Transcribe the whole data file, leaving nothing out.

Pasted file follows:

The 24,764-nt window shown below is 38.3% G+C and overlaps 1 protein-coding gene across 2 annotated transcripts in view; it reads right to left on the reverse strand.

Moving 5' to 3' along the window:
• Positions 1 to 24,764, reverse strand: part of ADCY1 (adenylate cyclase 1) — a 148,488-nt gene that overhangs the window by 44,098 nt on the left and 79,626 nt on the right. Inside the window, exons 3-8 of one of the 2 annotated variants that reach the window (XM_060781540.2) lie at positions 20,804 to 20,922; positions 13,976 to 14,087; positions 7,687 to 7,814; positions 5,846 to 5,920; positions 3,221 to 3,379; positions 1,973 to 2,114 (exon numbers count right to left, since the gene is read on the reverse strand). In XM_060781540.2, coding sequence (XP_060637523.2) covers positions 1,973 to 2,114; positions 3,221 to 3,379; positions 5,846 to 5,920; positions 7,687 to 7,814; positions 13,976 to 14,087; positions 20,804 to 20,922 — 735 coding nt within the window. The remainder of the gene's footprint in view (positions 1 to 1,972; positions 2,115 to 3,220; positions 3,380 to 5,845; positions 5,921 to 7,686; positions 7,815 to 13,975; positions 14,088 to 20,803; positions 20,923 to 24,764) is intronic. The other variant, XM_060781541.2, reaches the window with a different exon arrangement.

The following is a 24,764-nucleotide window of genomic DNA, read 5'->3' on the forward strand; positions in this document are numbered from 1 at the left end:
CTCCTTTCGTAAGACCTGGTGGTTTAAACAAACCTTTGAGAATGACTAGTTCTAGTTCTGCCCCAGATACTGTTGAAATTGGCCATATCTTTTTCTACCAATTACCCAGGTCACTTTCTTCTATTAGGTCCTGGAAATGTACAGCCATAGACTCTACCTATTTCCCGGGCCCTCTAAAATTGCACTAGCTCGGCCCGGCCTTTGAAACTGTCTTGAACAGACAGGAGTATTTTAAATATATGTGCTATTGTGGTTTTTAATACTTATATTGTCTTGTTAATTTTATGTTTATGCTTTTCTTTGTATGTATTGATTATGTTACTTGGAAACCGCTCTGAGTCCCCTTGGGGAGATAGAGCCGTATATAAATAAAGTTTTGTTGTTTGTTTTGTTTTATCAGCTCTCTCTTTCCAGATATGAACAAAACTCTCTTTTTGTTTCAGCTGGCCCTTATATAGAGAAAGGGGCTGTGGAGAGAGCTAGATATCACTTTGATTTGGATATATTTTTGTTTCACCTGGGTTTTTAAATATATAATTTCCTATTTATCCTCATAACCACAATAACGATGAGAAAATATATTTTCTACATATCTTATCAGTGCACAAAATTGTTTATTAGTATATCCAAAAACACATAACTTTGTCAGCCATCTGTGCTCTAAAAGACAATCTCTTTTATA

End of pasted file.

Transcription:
The 24,764-nt window shown below is 38.3% G+C and overlaps 1 protein-coding gene across 2 annotated transcripts in view; it reads right to left on the reverse strand.

Moving 5' to 3' along the window:
• Positions 1 to 24,764, reverse strand: part of ADCY1 (adenylate cyclase 1) — a 148,488-nt gene that overhangs the window by 44,098 nt on the left and 79,626 nt on the right. Inside the window, exons 3-8 of one of the 2 annotated variants that reach the window (XM_060781540.2) lie at positions 20,804 to 20,922; positions 13,976 to 14,087; positions 7,687 to 7,814; positions 5,846 to 5,920; positions 3,221 to 3,379; positions 1,973 to 2,114 (exon numbers count right to left, since the gene is read on the reverse strand). In XM_060781540.2, coding sequence (XP_060637523.2) covers positions 1,973 to 2,114; positions 3,221 to 3,379; positions 5,846 to 5,920; positions 7,687 to 7,814; positions 13,976 to 14,087; positions 20,804 to 20,922 — 735 coding nt within the window. The remainder of the gene's footprint in view (positions 1 to 1,972; positions 2,115 to 3,220; positions 3,380 to 5,845; positions 5,921 to 7,686; positions 7,815 to 13,975; positions 14,088 to 20,803; positions 20,923 to 24,764) is intronic. The other variant, XM_060781541.2, reaches the window with a different exon arrangement.

The following is a 24,764-nucleotide window of genomic DNA, read 5'->3' on the forward strand; positions in this document are numbered from 1 at the left end:
CTCCTTTCGTAAGACCTGGTGGTTTAAACAAACCTTTGAGAATGACTAGTTCTAGTTCTGCCCCAGATACTGTTGAAATTGGCCATATCTTTTTCTACCAATTACCCAGGTCACTTTCTTCTATTAGGTCCTGGAAATGTACAGCCATAGACTCTACCTATTTCCCGGGCCCTCTAAAATTGCACTAGCTCGGCCCGGCCTTTGAAACTGTCTTGAACAGACAGGAGTATTTTAAATATATGTGCTATTGTGGTTTTTAATACTTATATTGTCTTGTTAATTTTATGTTTATGCTTTTCTTTGTATGTATTGATTATGTTACTTGGAAACCGCTCTGAGTCCCCTTGGGGAGATAGAGCCGTATATAAATAAAGTTTTGTTGTTTGTTTTGTTTTATCAGCTCTCTCTTTCCAGATATGAACAAAACTCTCTTTTTGTTTCAGCTGGCCCTTATATAGAGAAAGGGGCTGTGGAGAGAGCTAGATATCACTTTGATTTGGATATATTTTTGTTTCACCTGGGTTTTTAAATATATAATTTCCTATTTATCCTCATAACCACAATAACGATGAGAAAATATATTTTCTACATATCTTATCAGTGCACAAAATTGTTTATTAGTATATCCAAAAACACATAACTTTGTCAGCCATCTGTGCTCTAAAAGACAATCTCTTTTATA